"The techniques we use in the Middle East, they don't work so well in Eastern Europe, or let's say the Republic of Korea because those environments don't support it in the austere sense [because] we rely on the infrastructure we have in place that would enable us to be more precise, or more lethal," he said.
In these locations, basic communication technologies "could be taken away from us really, really quickly, so we have to understand if it's taken away, what is our other option?" Martin said, referring to urban warfare techniques Russian forces have used to jam signals in Eastern Ukraine.
For months, Russian-backed separatists have used electronic warfare to misdirect or take out commercial drones Ukrainian soldiers use to conduct aerial surveillance. The move, first observed in 2014, triggered U.S. troops to keep watch as they trained Ukrainian guardsmen on the western side of the country.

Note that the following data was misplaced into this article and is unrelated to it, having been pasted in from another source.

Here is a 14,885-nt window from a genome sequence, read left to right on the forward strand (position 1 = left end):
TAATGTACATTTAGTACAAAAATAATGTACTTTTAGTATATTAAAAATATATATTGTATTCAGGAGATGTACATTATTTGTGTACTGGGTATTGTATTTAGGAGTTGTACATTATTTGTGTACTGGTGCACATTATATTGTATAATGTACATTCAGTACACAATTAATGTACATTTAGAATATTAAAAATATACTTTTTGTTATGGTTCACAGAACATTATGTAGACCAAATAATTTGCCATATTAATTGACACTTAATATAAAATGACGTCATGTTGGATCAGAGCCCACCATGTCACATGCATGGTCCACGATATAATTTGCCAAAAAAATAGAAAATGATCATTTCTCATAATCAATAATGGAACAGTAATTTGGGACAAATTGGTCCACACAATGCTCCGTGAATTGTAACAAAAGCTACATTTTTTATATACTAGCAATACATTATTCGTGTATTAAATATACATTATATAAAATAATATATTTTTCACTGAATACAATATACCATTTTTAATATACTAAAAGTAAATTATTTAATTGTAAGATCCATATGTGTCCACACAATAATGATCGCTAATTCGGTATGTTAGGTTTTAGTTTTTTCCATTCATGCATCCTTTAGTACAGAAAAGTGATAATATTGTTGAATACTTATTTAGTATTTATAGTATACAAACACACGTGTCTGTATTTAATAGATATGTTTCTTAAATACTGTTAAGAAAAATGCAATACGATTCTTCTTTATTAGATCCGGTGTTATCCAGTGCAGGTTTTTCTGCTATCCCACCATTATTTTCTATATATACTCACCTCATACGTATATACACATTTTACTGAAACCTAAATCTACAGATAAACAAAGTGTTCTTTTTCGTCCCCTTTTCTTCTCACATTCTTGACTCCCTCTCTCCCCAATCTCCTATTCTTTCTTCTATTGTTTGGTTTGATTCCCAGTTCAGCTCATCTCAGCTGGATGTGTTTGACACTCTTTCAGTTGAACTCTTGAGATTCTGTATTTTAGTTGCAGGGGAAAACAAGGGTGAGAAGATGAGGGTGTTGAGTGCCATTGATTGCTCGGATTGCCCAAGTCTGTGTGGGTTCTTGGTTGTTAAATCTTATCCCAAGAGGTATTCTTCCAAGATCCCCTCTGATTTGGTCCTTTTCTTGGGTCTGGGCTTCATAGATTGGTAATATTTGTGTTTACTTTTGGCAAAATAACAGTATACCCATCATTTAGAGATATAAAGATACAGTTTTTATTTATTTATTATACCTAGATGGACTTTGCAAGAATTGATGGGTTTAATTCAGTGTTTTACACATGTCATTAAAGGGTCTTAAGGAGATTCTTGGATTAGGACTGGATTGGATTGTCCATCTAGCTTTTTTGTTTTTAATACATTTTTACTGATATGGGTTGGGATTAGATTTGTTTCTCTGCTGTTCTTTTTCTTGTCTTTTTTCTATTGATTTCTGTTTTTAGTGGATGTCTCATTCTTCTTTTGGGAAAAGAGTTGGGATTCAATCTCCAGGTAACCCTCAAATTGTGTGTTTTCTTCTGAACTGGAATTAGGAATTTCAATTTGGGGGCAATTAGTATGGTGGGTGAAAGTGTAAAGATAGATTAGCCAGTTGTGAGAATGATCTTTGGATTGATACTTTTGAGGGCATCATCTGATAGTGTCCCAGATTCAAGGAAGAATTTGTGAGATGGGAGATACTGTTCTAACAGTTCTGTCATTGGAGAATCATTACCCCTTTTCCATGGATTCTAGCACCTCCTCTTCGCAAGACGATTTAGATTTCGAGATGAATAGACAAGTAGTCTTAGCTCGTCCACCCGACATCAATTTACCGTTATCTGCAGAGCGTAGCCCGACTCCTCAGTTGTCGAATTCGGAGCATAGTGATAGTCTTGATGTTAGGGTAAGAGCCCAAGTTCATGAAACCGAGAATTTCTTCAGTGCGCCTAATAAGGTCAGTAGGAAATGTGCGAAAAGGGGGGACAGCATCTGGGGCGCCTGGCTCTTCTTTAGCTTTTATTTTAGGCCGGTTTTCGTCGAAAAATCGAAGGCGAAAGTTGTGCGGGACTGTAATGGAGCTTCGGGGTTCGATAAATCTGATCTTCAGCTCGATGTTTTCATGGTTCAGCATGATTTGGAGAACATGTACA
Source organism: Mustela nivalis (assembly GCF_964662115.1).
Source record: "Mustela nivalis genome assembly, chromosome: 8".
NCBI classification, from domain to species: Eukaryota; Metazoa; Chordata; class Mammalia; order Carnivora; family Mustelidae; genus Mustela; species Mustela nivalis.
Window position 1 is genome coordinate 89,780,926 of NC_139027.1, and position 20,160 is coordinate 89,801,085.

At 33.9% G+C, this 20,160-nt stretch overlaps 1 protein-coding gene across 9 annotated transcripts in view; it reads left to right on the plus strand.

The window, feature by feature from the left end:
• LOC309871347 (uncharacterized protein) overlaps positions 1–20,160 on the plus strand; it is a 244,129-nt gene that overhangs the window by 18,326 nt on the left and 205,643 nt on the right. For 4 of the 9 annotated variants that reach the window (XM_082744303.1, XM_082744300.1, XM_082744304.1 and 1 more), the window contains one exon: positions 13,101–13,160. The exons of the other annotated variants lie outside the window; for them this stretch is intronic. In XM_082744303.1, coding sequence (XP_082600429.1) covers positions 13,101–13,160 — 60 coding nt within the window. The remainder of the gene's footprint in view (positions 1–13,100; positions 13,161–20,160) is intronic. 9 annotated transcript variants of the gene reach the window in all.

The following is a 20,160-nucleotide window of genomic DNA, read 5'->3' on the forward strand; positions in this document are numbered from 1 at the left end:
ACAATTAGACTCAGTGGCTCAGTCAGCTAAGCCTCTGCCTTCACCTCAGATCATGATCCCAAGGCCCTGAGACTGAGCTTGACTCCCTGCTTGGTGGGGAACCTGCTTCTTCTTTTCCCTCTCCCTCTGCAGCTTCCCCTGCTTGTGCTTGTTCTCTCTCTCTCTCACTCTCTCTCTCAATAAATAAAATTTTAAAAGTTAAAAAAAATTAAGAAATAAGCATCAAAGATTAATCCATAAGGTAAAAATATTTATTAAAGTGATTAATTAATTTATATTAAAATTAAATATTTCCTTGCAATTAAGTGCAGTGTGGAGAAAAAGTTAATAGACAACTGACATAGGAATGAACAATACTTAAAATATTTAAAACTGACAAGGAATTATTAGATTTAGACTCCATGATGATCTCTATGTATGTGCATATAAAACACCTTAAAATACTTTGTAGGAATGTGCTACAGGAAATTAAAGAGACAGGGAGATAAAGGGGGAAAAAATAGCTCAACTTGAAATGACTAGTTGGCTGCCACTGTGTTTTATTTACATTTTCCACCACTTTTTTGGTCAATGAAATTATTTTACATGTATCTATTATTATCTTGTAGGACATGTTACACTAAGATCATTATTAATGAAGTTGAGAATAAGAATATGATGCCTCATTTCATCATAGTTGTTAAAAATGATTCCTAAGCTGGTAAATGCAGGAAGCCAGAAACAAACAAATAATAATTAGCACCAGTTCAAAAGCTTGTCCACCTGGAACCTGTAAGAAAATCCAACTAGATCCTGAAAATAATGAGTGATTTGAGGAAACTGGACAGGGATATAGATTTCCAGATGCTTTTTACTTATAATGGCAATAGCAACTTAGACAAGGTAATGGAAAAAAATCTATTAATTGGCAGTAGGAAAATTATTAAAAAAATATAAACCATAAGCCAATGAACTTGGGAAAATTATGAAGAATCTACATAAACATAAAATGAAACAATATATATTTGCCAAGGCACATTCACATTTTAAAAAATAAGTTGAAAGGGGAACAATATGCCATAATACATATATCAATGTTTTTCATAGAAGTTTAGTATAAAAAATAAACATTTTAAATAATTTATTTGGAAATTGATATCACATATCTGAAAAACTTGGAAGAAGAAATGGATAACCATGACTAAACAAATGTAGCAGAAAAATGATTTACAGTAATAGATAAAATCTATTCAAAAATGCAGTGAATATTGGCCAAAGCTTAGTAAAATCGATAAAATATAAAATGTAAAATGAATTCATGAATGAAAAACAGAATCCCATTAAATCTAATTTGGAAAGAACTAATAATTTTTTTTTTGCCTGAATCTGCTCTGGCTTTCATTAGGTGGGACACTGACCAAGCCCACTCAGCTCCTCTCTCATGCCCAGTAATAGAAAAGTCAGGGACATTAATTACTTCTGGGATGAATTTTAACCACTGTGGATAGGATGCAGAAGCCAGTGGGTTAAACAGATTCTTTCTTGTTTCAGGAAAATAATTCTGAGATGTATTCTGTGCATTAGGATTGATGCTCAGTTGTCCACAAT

Practicing With Humanitarian Relief
Special Tactics Airmen from the 21st Special Tactics Squadron were prepped to drop into Haiti after Category 4 Hurricane Matthew ravaged the island, showing the flexibility of Special Tactics capabilities on the spectrum of combat and humanitarian missions.
In 2010, Special Tactics Airmen cleared the runway for cargo aircraft carrying aid to land, and relieved personnel injured by the storm.
These "are the same guys that will go to Europe and will operate in the next six months to do some of these activities with our partner nations in NATO," Martin said.
"We're all in for the contested and degraded environments, or the 'gray zone,' " Martin continued, "because some of our skill sets work well in humanitarian and disaster relief."
The airmen will then head back to the Central Command theater for more counterterrorism operations.
And that's the point, Martin said. From engaging in firefights, to confined space rescue or clearing and establishing an airfield, the goal for special operators will be to understand and balance all demands put on them.
Editor's Note: This story has been updated to clarify Col. Martin's comments.